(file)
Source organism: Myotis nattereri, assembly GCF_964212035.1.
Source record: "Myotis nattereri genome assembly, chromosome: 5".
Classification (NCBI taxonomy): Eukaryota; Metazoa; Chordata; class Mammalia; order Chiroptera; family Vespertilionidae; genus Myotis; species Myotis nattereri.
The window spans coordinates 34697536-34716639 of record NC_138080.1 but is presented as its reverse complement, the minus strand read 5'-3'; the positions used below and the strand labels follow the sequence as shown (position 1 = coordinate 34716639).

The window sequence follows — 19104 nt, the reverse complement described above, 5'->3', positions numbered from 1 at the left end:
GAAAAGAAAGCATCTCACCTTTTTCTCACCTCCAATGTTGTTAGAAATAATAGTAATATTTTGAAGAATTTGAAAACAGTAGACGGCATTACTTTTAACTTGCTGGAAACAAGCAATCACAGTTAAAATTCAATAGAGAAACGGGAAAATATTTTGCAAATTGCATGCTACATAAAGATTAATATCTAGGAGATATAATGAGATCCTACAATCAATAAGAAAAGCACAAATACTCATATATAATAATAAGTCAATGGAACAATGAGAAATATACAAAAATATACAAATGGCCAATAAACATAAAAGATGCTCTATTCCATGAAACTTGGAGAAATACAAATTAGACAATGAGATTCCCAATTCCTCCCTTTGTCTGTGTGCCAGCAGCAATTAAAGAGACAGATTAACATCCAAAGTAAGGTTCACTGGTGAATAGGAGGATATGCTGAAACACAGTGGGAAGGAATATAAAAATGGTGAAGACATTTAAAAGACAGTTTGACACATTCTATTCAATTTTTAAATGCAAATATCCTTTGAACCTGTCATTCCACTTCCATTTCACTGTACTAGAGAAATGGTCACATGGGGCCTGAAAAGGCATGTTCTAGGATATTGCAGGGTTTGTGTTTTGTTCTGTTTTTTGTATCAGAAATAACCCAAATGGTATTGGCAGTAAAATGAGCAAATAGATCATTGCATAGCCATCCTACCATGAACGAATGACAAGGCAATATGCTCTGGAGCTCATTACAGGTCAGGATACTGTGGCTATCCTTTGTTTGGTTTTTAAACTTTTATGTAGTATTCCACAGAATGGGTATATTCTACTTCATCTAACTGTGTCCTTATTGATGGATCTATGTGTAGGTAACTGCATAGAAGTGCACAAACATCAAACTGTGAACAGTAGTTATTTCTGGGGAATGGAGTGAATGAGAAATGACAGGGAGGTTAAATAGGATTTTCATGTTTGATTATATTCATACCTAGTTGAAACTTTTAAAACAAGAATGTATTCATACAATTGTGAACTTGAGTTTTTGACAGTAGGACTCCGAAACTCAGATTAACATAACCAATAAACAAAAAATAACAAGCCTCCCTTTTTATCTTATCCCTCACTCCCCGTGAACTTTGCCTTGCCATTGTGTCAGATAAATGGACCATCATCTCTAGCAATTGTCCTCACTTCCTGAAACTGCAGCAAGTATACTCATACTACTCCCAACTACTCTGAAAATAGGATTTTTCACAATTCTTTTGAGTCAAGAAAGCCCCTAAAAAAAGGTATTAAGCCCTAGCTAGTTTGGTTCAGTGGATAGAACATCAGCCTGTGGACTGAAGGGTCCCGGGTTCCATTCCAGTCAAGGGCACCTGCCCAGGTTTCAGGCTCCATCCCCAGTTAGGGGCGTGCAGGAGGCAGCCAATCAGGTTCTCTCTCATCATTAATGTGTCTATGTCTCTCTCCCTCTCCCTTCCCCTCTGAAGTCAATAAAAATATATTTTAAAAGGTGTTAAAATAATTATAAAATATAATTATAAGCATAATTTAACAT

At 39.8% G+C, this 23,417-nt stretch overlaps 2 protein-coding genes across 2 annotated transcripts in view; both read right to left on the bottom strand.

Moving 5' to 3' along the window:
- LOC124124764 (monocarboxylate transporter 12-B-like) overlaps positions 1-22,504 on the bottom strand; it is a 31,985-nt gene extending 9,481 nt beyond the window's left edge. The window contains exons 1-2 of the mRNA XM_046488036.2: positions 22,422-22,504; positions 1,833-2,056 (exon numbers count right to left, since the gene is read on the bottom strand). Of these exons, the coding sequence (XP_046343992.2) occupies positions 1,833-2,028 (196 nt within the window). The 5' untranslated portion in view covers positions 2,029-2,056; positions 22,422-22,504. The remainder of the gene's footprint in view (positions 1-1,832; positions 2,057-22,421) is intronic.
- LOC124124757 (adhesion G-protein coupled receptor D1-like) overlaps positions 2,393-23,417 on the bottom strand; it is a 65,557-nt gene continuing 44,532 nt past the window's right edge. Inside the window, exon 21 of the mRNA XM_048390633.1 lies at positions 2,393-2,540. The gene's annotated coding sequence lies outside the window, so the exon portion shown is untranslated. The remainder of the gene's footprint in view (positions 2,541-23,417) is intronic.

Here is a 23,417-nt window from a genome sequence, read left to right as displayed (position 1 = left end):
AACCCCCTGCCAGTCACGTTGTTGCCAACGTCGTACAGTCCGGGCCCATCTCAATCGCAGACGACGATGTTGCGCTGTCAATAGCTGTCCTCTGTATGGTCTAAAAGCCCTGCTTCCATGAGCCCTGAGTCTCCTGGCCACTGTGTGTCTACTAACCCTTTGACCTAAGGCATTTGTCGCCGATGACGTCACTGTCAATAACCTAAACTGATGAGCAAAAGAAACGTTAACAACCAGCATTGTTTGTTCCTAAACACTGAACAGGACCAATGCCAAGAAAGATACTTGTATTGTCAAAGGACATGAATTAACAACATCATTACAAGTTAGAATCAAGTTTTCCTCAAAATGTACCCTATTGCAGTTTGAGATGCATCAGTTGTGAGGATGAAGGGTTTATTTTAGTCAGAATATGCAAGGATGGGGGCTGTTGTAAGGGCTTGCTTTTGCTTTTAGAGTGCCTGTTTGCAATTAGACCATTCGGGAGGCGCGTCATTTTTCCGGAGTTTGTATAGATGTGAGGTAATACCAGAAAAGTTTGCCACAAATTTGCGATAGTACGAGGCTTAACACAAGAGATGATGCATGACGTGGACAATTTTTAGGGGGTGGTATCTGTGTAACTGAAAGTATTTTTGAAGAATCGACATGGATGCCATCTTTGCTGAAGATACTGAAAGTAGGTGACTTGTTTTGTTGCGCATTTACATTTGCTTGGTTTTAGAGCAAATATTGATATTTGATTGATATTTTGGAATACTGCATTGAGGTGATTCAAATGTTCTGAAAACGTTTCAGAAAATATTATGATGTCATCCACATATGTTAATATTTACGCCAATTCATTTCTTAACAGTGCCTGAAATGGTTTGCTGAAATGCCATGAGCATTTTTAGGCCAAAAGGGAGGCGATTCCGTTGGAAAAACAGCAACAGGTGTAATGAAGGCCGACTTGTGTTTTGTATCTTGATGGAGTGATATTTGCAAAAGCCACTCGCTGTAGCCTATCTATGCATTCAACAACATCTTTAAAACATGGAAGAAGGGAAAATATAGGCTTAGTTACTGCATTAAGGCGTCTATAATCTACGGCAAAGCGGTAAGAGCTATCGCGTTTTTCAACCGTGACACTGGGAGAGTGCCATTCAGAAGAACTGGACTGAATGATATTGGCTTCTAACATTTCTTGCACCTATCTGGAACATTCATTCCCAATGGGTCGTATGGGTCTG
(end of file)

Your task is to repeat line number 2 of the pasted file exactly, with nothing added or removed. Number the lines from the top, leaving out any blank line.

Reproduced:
Source record: "Myotis nattereri genome assembly, chromosome: 5".